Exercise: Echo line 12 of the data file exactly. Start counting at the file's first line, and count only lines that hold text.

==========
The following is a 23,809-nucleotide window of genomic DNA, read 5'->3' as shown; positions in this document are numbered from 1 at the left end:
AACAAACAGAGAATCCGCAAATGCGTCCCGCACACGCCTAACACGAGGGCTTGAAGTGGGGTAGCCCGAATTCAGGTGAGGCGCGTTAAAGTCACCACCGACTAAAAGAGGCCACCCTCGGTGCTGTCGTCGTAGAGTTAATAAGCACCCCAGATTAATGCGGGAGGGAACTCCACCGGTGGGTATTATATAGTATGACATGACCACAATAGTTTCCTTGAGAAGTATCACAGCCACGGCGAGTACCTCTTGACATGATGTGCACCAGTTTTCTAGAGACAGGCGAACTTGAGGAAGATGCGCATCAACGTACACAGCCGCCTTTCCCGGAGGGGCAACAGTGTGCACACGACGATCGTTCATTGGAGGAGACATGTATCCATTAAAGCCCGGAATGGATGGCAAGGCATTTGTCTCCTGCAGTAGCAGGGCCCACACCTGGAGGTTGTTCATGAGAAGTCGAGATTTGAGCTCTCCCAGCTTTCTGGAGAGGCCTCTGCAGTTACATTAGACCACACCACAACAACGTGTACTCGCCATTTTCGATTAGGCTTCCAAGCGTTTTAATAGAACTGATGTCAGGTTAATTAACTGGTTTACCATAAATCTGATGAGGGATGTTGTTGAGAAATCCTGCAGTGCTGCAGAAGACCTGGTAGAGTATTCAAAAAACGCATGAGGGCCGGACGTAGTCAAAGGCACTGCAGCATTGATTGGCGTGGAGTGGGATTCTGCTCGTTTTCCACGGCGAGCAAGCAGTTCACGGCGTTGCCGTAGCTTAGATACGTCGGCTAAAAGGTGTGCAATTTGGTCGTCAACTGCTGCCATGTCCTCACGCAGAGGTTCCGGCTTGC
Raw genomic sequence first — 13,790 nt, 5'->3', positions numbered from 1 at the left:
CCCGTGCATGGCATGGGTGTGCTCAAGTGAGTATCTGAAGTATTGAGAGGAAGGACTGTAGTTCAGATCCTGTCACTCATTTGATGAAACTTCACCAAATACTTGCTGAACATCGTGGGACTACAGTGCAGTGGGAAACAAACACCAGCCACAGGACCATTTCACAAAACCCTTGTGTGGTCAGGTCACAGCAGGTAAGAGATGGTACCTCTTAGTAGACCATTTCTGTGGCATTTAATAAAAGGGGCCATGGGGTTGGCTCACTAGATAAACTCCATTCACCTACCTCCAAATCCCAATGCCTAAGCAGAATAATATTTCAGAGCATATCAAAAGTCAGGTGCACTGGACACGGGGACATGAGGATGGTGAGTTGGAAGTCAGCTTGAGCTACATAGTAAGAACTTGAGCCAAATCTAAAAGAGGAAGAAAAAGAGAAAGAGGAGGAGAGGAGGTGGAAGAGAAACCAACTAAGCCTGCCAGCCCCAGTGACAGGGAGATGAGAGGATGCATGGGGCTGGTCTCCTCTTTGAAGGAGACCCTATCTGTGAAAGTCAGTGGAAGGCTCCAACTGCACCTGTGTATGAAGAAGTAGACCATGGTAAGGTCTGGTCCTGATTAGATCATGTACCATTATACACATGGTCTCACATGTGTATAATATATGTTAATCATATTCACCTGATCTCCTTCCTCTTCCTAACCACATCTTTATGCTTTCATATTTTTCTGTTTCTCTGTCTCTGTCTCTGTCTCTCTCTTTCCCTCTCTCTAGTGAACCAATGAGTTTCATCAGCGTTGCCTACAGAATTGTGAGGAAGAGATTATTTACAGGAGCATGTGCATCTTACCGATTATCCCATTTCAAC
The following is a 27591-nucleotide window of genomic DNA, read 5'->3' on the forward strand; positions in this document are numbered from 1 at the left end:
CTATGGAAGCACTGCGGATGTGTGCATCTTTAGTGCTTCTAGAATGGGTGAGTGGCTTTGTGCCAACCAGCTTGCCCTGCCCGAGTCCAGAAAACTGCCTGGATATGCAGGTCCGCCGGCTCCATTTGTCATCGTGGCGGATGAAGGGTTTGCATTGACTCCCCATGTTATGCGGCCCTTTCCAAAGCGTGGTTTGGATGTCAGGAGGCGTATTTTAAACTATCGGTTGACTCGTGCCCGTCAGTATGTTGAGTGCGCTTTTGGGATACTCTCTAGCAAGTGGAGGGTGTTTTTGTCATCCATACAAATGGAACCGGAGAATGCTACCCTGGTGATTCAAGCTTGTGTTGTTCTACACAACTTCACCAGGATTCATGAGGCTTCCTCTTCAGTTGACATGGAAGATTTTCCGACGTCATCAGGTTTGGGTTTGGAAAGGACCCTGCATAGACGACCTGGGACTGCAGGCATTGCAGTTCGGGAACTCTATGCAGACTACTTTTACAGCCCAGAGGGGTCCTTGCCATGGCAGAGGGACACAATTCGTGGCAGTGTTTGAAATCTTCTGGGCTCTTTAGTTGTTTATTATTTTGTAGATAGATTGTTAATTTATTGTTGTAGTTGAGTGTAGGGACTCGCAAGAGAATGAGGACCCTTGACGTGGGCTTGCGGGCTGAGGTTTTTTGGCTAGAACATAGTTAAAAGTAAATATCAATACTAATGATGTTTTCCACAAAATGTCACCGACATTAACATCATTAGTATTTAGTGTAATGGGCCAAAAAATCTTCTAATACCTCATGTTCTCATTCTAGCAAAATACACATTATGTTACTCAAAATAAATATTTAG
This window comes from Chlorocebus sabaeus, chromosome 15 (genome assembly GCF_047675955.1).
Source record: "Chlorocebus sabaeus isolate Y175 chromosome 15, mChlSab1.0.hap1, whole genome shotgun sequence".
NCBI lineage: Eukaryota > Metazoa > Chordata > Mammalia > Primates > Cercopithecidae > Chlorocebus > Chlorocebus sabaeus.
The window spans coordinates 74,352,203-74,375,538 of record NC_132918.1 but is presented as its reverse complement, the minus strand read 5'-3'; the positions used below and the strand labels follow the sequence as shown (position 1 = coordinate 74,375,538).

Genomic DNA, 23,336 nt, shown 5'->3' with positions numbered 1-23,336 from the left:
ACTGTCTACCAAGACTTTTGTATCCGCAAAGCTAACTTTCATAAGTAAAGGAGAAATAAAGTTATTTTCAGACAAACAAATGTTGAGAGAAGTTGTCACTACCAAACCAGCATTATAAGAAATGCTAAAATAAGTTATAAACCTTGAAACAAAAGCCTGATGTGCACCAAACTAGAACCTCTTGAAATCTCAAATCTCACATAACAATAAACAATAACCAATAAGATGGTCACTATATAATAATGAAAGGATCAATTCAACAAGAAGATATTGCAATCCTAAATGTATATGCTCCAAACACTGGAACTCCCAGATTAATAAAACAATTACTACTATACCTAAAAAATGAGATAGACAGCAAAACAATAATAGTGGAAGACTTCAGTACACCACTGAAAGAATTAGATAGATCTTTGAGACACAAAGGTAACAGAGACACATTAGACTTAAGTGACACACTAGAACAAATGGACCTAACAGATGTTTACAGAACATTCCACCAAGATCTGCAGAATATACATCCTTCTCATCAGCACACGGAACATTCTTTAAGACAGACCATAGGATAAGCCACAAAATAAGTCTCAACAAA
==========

ACTGTCTACCAAGACTTTTGTATCCGCAAAGCTAACTTTCATAAGTAAAGGAGAAATAAAGTTATTTTCAGACAAACAAATGTTGAGAGAAGTTGTCACTACCAAACCAGCATTATAAGAAATGCTAAAATAAGTTATAAACCTTGAAACAAAAGCCTGATGTGCACCAAACTAGAACCTCTTGAAATCTCAAATCTCACATAACAATAAACAATAACCAATAAGATGGTCACTATATAATAATGAAAGGATCAATTCAACAAGAAGATATTGCAATCCTAAATGTATATGCTCCAAACACTGGAACTCCCAGATTAATAAAACAATTACTACTATACCTAAAAAATGAGATAGACAGCAAAACAATAATAGTGGAAGACTTCAGTACACCACTGAAAGAATTAGATAGATCTTTGAGACACAAAGGTAACAGAGACACATTAGACTTAAGTGACACACTAGAACAAATGGACCTAACAGATGTTTACAGAACATTCCACCAAGATCTGCAGAATATACATCCTTCTCATCAGCACACGGAACATTCTTTAAGACAGACCATAGGATAAGCCACAAAATAAGTCTCAACAAA